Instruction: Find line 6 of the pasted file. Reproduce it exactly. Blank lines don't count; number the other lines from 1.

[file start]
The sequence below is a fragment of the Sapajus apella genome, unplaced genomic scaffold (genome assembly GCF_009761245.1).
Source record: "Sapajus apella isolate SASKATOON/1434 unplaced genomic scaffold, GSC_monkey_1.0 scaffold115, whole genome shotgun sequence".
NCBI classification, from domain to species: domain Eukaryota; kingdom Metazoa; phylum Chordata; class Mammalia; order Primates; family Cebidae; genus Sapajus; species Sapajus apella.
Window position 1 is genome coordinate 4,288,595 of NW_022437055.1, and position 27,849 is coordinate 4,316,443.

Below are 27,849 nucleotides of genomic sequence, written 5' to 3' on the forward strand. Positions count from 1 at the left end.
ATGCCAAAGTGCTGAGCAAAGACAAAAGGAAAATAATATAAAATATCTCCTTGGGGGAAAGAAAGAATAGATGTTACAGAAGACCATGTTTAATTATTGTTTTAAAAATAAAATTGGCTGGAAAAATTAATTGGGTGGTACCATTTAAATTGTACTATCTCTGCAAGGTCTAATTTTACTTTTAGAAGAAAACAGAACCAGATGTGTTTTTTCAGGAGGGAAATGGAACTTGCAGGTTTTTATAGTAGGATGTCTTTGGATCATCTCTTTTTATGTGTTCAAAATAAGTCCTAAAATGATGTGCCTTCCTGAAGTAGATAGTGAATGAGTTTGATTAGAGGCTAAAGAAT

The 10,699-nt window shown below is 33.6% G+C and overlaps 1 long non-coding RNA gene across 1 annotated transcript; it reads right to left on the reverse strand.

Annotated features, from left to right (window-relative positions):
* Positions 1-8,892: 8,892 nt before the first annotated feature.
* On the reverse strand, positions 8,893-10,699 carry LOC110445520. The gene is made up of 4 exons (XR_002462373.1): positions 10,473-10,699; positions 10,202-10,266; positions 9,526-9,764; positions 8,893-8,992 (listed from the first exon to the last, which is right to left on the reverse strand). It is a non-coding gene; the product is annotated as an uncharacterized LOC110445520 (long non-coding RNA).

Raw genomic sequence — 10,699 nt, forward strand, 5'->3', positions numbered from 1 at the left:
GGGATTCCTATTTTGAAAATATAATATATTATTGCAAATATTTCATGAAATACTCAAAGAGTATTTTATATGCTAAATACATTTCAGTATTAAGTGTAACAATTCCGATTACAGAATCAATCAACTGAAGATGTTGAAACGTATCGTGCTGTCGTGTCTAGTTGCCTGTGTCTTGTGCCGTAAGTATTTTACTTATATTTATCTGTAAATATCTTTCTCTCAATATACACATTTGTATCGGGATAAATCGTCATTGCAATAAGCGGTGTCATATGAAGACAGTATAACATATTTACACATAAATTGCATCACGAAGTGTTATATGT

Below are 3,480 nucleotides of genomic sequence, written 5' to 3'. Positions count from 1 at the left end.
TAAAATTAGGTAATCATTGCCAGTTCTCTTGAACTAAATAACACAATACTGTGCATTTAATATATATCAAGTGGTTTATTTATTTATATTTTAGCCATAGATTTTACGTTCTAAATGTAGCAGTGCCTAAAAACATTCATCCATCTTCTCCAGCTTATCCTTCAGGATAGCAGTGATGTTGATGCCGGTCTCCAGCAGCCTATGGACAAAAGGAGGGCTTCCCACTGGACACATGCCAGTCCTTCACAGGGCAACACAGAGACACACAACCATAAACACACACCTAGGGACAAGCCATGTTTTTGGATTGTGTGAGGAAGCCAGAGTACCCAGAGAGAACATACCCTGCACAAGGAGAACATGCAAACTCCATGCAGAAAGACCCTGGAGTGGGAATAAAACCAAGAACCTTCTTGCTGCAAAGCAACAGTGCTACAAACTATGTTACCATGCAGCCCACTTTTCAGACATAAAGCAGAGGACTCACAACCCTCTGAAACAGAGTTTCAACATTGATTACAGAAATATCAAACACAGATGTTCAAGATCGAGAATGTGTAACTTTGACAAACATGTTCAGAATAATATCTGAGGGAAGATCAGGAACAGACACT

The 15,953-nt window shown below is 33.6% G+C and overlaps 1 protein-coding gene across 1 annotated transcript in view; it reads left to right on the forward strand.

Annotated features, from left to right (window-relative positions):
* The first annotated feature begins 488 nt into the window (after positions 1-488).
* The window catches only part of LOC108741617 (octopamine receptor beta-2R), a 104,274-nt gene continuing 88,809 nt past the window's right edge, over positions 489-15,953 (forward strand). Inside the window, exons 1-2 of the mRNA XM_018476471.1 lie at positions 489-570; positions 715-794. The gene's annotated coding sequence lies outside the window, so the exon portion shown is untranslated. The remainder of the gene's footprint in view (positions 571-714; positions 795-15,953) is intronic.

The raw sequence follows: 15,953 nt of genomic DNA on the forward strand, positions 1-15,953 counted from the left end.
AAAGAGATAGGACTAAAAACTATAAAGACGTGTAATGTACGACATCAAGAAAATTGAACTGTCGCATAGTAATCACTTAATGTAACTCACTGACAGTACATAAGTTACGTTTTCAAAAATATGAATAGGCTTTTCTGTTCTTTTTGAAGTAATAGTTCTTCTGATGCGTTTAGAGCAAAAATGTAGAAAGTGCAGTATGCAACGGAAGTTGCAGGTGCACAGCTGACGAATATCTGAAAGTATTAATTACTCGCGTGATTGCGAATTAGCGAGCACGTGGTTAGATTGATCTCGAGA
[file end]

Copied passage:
ATGCCAAAGTGCTGAGCAAAGACAAAAGGAAAATAATATAAAATATCTCCTTGGGGGAAAGAAAGAATAGATGTTACAGAAGACCATGTTTAATTATTGTTTTAAAAATAAAATTGGCTGGAAAAATTAATTGGGTGGTACCATTTAAATTGTACTATCTCTGCAAGGTCTAATTTTACTTTTAGAAGAAAACAGAACCAGATGTGTTTTTTCAGGAGGGAAATGGAACTTGCAGGTTTTTATAGTAGGATGTCTTTGGATCATCTCTTTTTATGTGTTCAAAATAAGTCCTAAAATGATGTGCCTTCCTGAAGTAGATAGTGAATGAGTTTGATTAGAGGCTAAAGAAT